Mashkin Upland was mown, the last row finished, the peasants had
put on their coats and were gaily trudging home. Levin got on
his horse and, parting regretfully from the peasants, rode
homewards. On the hillside he looked back; he could not see them
in the mist that had risen from the valley; he could only hear
rough, good-humored voices, laughter, and the sound of clanking
Sergey Ivanovitch had long ago finished dinner, and was drinking
iced lemon and water in his own room, looking through the reviews
and papers which he had only just received by post, when Levin
rushed into the room, talking merrily, with his wet and matted
hair sticking to his forehead, and his back and chest grimed and
"We mowed the whole meadow! Oh, it is nice, delicious! And how
have you been getting on?" said Levin, completely forgetting the
disagreeable conversation of the previous day.
"Mercy! what do you look like!" said Sergey Ivanovitch, for the
first moment looking round with some dissatisfaction. "And the
door, do shut the door!" he cried. "You must have let in a dozen
Sergey Ivanovitch could not endure flies, and in his own room he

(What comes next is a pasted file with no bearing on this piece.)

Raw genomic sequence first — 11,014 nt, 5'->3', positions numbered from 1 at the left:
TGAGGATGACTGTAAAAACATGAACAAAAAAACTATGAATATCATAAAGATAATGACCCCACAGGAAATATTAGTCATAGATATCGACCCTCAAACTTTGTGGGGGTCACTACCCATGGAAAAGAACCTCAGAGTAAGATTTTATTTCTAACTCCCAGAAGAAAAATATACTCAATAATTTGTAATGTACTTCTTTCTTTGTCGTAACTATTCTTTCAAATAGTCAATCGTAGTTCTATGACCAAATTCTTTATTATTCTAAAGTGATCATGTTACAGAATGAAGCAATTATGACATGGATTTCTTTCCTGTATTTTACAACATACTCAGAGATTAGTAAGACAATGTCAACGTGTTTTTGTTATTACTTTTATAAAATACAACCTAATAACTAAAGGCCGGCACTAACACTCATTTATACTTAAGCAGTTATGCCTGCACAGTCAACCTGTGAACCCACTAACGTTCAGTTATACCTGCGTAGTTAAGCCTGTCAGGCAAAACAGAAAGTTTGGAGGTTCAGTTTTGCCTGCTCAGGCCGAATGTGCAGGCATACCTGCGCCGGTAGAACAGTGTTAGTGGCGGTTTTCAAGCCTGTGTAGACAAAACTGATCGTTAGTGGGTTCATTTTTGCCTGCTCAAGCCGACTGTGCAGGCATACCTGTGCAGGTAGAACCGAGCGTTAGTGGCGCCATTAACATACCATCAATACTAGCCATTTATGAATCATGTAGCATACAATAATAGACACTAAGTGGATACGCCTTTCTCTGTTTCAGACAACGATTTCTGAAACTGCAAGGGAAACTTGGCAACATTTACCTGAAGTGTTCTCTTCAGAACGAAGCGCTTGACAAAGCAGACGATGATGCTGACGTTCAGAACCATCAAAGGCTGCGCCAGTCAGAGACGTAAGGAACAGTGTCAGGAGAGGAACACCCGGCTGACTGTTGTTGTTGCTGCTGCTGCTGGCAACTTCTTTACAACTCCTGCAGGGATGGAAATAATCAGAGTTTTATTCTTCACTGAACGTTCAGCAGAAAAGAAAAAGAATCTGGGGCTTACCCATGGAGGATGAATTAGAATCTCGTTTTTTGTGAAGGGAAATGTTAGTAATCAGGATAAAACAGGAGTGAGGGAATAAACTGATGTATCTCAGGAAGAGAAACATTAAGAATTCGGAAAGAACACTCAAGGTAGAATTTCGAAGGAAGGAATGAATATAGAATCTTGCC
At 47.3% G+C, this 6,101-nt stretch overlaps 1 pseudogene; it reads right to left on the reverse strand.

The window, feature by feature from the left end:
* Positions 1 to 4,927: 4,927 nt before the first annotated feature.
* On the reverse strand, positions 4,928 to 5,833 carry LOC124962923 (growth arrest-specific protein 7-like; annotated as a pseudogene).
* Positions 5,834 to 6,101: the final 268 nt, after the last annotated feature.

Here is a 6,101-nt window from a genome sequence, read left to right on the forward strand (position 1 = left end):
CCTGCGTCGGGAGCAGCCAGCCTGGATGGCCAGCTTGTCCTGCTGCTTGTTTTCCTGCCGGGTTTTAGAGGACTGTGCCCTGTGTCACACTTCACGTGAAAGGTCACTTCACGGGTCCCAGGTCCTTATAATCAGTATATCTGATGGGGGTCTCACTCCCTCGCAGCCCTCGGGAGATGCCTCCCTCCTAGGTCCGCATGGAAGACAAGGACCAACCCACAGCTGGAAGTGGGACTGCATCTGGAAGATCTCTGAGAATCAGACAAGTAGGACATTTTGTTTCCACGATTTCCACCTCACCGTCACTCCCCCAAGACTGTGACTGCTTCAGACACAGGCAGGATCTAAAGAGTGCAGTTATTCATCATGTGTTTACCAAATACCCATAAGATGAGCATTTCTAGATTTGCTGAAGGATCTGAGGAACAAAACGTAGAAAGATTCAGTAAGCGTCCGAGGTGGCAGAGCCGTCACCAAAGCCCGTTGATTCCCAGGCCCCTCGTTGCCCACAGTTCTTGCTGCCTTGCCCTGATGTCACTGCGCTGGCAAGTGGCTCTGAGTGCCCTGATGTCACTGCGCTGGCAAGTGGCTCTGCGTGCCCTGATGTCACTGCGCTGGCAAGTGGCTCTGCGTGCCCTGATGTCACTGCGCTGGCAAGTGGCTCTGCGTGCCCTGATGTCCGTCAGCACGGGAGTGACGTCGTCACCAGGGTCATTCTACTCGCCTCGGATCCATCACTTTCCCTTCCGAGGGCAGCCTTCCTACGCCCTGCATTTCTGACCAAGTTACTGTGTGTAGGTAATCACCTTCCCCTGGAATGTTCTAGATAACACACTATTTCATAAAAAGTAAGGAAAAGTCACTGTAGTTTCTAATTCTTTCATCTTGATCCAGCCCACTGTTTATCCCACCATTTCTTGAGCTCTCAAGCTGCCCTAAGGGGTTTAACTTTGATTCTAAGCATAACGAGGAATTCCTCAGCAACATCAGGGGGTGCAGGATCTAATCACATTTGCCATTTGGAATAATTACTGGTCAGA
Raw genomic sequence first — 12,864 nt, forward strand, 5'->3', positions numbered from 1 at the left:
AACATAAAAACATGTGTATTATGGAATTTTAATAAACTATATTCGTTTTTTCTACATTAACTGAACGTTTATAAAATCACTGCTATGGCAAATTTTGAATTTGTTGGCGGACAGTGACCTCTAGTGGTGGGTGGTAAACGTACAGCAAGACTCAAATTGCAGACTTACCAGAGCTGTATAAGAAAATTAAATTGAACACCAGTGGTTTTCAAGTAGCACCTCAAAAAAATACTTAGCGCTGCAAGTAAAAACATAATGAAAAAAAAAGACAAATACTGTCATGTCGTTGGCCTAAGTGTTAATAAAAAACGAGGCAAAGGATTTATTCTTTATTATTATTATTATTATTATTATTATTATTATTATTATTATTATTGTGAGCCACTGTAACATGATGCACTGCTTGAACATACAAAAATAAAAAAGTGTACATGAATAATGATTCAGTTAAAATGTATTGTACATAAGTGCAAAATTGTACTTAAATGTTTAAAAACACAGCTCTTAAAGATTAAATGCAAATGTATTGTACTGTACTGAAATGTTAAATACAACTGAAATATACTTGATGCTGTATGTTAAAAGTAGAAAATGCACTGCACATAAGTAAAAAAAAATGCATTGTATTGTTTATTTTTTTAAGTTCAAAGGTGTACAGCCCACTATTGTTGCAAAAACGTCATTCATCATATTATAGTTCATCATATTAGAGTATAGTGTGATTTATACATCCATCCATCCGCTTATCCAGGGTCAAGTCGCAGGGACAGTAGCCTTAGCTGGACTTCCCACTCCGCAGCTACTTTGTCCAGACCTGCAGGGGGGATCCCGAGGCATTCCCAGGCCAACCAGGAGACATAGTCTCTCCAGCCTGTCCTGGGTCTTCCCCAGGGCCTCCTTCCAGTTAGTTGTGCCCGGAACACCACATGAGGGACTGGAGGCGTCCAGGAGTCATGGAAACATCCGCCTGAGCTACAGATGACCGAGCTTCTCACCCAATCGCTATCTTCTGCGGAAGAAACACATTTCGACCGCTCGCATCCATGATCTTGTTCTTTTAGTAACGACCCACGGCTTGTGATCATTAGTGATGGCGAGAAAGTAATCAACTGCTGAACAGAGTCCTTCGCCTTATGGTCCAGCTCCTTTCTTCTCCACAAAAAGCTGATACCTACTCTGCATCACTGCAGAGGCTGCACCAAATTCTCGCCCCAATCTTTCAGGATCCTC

never opened the window except at night, and carefully kept the
"Not one, on my honor. But if I have, I'll catch them. You
wouldn't believe what a pleasure it is! How have you spent the
"Very well. But have you really been mowing the whole day? I
expect you're as hungry as a wolf. Kouzma has got everything
ready for you."
"No, I don't feel hungry even. I had something to eat there.
But I'll go and wash."
"Yes, go along, go along, and I'll come to you directly," said
Sergey Ivanovitch, shaking his head as he looked at his brother.
"Go along, make haste," he added smiling, and gathering up his
books, he prepared to go too. He, too, felt suddenly
good-humored and disinclined to leave his brother's side. "But
what did you do while it was raining?"